1. Wait until Apple and Google add lifecycle events. That way we can create our own listeners or delegates.
  2. Create shared managers/utilties which we then delegate the logic to with 1 single call in 1 subclass per parent type.
  3. Swallow our pride and create a whole chain of subclasses per root type and per functionality. This becomes nasty very quickly.
  4. Change the compiled or byte code of the top most parent type. By adding lifecycle events we are essentially doing point 1 ourselves.

From how above list is formatted and the title of the article you can guess my preference.

Intermezzo: RxSwift
Since I use Rx (Reactive Extensions) a lot I found I had the following pattern quite often:

var disposable: Disposable? = nil
func viewDidLoad() {
  disposable = getSomeNiceObservable()
    .subscribeNext { print($0) }
func viewDidUnload() {

The same holds for Android. Luckily RxSwift adds a rx_deallocated Observable to NSObject which emits a value and completes in deinit. Now above code could be written like this:

func viewDidLoad() {
  _ = getSomeNiceObservable()
    .subscribeNext { print($0) }

Much shorter, and no extra instance variables needed, Eureka!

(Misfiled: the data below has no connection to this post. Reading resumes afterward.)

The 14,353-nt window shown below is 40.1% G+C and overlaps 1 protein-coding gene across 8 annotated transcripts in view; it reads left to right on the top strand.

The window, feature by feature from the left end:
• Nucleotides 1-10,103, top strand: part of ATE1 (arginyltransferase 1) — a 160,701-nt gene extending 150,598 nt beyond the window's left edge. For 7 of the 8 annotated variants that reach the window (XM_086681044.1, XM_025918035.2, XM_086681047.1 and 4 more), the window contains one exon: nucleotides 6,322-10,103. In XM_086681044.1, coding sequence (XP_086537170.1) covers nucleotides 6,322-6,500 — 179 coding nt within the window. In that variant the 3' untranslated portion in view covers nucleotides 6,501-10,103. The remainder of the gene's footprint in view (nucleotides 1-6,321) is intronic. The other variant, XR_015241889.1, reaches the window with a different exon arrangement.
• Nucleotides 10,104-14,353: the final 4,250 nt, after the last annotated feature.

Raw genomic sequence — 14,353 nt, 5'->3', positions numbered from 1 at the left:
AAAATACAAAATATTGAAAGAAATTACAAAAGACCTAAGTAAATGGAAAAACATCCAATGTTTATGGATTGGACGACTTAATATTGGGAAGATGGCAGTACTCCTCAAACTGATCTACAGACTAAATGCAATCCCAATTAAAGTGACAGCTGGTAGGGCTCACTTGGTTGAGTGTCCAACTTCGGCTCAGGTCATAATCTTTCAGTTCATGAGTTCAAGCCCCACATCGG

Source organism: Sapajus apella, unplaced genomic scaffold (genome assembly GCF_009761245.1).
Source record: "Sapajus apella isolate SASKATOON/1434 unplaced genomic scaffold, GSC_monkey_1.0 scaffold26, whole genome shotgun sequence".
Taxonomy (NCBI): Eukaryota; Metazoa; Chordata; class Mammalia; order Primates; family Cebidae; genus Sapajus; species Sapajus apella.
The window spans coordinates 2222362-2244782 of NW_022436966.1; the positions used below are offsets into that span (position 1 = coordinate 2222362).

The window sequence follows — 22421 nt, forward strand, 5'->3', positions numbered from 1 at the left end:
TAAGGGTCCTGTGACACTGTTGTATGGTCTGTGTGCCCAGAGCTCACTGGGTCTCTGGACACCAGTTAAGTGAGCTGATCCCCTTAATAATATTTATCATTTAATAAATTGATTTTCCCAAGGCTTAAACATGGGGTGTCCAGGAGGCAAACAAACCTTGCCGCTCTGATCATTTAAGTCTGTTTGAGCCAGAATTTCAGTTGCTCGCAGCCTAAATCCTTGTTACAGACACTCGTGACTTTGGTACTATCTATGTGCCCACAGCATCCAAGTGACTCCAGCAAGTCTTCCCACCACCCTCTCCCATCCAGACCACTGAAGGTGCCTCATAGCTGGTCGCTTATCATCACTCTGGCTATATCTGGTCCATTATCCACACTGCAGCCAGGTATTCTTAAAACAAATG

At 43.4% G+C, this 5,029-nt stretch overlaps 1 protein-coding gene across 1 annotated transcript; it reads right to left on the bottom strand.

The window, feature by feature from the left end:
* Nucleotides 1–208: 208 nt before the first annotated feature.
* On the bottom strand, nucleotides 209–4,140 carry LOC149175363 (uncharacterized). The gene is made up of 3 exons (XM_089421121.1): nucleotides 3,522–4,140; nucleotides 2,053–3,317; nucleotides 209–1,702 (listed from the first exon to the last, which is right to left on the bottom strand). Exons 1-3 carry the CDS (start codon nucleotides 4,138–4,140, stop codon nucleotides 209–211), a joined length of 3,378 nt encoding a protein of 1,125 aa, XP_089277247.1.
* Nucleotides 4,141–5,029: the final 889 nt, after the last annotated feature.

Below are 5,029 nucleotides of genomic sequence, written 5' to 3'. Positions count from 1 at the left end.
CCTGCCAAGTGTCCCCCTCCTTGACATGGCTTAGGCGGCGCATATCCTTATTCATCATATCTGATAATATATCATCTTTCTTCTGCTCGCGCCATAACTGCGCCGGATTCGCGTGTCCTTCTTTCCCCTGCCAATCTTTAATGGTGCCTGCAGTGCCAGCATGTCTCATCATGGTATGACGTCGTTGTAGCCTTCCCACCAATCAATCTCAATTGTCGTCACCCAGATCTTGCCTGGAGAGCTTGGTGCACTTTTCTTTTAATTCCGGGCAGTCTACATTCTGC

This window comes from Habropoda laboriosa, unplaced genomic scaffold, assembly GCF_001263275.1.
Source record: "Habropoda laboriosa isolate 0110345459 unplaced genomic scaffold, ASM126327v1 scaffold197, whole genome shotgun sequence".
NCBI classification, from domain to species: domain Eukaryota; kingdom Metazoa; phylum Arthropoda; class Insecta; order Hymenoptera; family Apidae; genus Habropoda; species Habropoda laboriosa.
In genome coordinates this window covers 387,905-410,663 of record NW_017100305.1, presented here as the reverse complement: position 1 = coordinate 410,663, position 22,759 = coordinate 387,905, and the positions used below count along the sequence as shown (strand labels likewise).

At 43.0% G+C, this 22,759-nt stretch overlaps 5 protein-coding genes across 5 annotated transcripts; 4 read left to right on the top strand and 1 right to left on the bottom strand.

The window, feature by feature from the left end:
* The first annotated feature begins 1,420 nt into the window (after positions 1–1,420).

But this only works for deallocation, and as we are humans, we leak memory. If we retain self in the Observable sequence (this is quite common to accidentally do) a retain cycle is created between the Observable and self, the NSObject. To help and not hinder the programmer, it would be much easier if we could cleanup if the view is dismissed!

Introducing RxLifecycle
I created RxLifecycle, which works much like how RxSwift creates rx_deallocated. It provides 6 new Observables. Using a process called swizzling we swap the methods that correspond to the lifecycle with our own methods which trigger a Rx.Subject which is exposed by a normal field in a Swift extension. This way two Observable<Bool> are exposed:

  • rx_visible: did the controller appear/disappear?